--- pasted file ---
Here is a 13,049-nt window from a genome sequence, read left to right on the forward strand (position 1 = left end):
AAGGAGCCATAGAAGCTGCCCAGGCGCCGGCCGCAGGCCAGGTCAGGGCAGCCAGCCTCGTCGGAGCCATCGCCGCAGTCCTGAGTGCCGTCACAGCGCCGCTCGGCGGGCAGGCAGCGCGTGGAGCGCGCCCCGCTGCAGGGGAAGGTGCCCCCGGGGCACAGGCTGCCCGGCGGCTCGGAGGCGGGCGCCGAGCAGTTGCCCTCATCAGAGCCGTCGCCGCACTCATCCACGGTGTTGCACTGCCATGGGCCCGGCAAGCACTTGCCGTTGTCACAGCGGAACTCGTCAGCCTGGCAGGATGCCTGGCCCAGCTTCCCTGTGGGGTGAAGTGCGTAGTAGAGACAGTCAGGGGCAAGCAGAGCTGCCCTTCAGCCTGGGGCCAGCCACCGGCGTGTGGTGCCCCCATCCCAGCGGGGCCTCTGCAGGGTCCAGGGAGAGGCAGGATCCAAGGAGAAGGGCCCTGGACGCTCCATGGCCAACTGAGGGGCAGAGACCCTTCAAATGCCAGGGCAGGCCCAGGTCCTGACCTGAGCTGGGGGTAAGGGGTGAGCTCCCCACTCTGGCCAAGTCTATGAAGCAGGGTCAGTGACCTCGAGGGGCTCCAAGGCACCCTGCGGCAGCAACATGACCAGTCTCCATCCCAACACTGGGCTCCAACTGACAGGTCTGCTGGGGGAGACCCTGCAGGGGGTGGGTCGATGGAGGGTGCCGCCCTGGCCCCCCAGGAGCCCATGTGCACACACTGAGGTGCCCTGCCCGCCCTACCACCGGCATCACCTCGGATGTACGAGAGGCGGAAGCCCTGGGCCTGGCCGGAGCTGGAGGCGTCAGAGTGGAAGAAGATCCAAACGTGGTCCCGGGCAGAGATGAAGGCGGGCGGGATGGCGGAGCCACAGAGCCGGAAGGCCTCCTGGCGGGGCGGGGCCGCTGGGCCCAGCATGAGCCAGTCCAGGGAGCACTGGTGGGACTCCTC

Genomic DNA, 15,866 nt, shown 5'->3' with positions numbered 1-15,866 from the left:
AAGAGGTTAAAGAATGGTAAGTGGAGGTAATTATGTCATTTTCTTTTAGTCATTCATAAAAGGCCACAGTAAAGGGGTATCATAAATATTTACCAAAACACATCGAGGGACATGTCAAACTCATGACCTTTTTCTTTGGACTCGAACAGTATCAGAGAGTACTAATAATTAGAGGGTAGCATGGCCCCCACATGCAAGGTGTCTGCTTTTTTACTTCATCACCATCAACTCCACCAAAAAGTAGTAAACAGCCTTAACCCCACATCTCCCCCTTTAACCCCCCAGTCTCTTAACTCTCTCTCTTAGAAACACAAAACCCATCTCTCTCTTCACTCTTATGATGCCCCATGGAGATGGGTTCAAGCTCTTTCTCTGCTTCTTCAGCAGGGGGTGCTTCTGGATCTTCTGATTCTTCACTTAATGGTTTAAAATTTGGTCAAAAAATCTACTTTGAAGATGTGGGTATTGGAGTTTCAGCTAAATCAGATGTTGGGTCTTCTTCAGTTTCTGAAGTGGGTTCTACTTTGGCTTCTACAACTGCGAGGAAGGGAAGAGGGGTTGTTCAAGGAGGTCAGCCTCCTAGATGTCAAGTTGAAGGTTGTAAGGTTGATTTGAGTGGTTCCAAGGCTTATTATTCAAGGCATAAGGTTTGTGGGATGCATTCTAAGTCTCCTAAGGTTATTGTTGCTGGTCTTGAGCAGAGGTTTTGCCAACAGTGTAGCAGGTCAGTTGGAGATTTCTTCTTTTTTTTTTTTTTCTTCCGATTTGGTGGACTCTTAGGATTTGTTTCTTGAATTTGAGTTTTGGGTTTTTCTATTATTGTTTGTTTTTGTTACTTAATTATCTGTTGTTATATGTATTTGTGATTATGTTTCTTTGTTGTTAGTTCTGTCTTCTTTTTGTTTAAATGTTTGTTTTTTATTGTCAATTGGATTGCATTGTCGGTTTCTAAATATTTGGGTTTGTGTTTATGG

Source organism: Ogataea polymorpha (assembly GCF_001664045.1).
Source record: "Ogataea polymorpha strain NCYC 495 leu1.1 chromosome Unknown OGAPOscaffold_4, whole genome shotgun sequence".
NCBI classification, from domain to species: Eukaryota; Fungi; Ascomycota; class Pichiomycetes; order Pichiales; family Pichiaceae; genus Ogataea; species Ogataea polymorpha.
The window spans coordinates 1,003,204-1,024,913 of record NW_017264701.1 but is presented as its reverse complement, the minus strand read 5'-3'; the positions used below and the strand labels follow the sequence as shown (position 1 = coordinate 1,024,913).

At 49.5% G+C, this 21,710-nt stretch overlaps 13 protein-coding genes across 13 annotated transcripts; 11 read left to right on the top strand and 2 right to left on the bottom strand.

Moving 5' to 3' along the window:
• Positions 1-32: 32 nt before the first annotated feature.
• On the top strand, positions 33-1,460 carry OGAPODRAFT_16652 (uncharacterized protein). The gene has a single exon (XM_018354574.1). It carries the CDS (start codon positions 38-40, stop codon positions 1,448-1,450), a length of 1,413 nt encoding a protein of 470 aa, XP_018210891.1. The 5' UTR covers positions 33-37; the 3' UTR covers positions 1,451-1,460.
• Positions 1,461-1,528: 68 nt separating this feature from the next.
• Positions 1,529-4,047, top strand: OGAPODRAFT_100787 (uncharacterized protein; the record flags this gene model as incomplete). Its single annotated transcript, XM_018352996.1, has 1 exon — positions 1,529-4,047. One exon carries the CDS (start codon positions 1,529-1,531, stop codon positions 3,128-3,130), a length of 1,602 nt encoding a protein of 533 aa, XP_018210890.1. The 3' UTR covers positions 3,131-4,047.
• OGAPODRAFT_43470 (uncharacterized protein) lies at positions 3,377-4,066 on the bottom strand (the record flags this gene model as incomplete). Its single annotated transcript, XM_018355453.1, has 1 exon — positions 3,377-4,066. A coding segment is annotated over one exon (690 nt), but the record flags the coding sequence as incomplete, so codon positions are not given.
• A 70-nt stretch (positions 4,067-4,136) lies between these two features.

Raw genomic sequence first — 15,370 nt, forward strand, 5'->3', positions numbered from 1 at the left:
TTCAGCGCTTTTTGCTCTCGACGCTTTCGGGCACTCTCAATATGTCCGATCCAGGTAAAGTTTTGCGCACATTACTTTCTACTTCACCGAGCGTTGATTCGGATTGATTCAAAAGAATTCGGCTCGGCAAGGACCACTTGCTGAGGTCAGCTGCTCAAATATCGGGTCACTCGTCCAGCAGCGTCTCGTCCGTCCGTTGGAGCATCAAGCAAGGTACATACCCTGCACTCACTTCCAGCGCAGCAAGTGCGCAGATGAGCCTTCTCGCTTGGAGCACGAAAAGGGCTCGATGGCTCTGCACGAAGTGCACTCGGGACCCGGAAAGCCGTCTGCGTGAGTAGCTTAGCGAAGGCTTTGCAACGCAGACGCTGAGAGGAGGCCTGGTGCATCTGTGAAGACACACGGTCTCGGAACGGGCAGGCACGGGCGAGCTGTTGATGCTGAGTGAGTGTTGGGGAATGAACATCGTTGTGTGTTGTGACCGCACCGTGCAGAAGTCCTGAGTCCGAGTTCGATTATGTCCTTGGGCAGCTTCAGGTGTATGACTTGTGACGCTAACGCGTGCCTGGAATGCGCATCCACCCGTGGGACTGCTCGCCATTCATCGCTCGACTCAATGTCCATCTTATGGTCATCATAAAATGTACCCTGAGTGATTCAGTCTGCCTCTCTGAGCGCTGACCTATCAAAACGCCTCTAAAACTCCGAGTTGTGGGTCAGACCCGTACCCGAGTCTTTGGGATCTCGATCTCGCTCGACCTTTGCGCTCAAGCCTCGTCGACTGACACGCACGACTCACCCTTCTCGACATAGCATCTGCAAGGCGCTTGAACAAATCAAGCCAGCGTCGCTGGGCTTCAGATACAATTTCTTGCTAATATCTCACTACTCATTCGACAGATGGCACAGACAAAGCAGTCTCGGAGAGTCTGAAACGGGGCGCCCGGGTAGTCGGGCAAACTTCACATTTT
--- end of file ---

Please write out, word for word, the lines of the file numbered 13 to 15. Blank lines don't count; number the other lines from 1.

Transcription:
• Positions 1,461-1,528: 68 nt separating this feature from the next.
• Positions 1,529-4,047, top strand: OGAPODRAFT_100787 (uncharacterized protein; the record flags this gene model as incomplete). Its single annotated transcript, XM_018352996.1, has 1 exon — positions 1,529-4,047. One exon carries the CDS (start codon positions 1,529-1,531, stop codon positions 3,128-3,130), a length of 1,602 nt encoding a protein of 533 aa, XP_018210890.1. The 3' UTR covers positions 3,131-4,047.
• OGAPODRAFT_43470 (uncharacterized protein) lies at positions 3,377-4,066 on the bottom strand (the record flags this gene model as incomplete). Its single annotated transcript, XM_018355453.1, has 1 exon — positions 3,377-4,066. A coding segment is annotated over one exon (690 nt), but the record flags the coding sequence as incomplete, so codon positions are not given.